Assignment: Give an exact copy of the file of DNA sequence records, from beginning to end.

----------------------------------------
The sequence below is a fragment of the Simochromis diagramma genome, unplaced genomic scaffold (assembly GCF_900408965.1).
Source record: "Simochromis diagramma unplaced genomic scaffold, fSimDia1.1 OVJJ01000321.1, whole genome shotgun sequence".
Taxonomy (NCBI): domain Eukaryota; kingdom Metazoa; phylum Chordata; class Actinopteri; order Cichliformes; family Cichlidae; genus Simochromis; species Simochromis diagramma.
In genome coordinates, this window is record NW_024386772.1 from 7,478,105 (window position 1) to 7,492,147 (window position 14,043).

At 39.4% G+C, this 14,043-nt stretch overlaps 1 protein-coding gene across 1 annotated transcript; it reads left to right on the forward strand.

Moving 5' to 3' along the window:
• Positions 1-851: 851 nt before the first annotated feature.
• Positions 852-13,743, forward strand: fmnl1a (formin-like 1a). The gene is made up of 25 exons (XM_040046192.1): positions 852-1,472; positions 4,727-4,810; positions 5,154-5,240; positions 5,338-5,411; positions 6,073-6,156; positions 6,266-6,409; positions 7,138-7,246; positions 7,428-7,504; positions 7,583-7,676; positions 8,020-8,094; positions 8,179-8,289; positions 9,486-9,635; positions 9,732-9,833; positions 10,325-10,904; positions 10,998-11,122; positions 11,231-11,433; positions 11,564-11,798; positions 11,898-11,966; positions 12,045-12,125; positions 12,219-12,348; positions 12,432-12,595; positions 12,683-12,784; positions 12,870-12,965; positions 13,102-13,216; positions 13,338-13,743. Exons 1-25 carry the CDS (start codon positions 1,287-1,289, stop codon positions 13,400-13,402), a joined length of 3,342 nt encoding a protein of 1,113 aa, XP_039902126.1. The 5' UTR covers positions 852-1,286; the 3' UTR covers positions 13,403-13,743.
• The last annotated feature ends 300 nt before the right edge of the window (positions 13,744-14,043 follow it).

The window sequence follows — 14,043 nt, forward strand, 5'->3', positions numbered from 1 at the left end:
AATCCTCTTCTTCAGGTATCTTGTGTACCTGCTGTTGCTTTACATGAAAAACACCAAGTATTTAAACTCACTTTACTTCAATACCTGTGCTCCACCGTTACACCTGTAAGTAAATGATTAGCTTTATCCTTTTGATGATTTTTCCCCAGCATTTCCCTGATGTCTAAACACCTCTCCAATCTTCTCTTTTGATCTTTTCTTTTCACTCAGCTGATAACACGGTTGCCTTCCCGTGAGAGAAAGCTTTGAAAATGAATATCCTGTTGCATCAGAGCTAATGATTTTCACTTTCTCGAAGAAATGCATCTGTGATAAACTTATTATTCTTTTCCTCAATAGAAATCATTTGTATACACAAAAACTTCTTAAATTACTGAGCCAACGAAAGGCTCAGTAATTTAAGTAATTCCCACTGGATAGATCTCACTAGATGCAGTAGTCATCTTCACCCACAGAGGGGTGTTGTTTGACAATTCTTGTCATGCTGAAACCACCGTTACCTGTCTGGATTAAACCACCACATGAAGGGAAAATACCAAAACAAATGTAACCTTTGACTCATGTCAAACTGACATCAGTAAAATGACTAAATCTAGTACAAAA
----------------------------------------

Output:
The sequence below is a fragment of the Simochromis diagramma genome, unplaced genomic scaffold (assembly GCF_900408965.1).
Source record: "Simochromis diagramma unplaced genomic scaffold, fSimDia1.1 OVJJ01000321.1, whole genome shotgun sequence".
Taxonomy (NCBI): domain Eukaryota; kingdom Metazoa; phylum Chordata; class Actinopteri; order Cichliformes; family Cichlidae; genus Simochromis; species Simochromis diagramma.
In genome coordinates, this window is record NW_024386772.1 from 7,478,105 (window position 1) to 7,492,147 (window position 14,043).

At 39.4% G+C, this 14,043-nt stretch overlaps 1 protein-coding gene across 1 annotated transcript; it reads left to right on the forward strand.

Moving 5' to 3' along the window:
• Positions 1-851: 851 nt before the first annotated feature.
• Positions 852-13,743, forward strand: fmnl1a (formin-like 1a). The gene is made up of 25 exons (XM_040046192.1): positions 852-1,472; positions 4,727-4,810; positions 5,154-5,240; positions 5,338-5,411; positions 6,073-6,156; positions 6,266-6,409; positions 7,138-7,246; positions 7,428-7,504; positions 7,583-7,676; positions 8,020-8,094; positions 8,179-8,289; positions 9,486-9,635; positions 9,732-9,833; positions 10,325-10,904; positions 10,998-11,122; positions 11,231-11,433; positions 11,564-11,798; positions 11,898-11,966; positions 12,045-12,125; positions 12,219-12,348; positions 12,432-12,595; positions 12,683-12,784; positions 12,870-12,965; positions 13,102-13,216; positions 13,338-13,743. Exons 1-25 carry the CDS (start codon positions 1,287-1,289, stop codon positions 13,400-13,402), a joined length of 3,342 nt encoding a protein of 1,113 aa, XP_039902126.1. The 5' UTR covers positions 852-1,286; the 3' UTR covers positions 13,403-13,743.
• The last annotated feature ends 300 nt before the right edge of the window (positions 13,744-14,043 follow it).

The window sequence follows — 14,043 nt, forward strand, 5'->3', positions numbered from 1 at the left end:
AATCCTCTTCTTCAGGTATCTTGTGTACCTGCTGTTGCTTTACATGAAAAACACCAAGTATTTAAACTCACTTTACTTCAATACCTGTGCTCCACCGTTACACCTGTAAGTAAATGATTAGCTTTATCCTTTTGATGATTTTTCCCCAGCATTTCCCTGATGTCTAAACACCTCTCCAATCTTCTCTTTTGATCTTTTCTTTTCACTCAGCTGATAACACGGTTGCCTTCCCGTGAGAGAAAGCTTTGAAAATGAATATCCTGTTGCATCAGAGCTAATGATTTTCACTTTCTCGAAGAAATGCATCTGTGATAAACTTATTATTCTTTTCCTCAATAGAAATCATTTGTATACACAAAAACTTCTTAAATTACTGAGCCAACGAAAGGCTCAGTAATTTAAGTAATTCCCACTGGATAGATCTCACTAGATGCAGTAGTCATCTTCACCCACAGAGGGGTGTTGTTTGACAATTCTTGTCATGCTGAAACCACCGTTACCTGTCTGGATTAAACCACCACATGAAGGGAAAATACCAAAACAAATGTAACCTTTGACTCATGTCAAACTGACATCAGTAAAATGACTAAATCTAGTACAAAA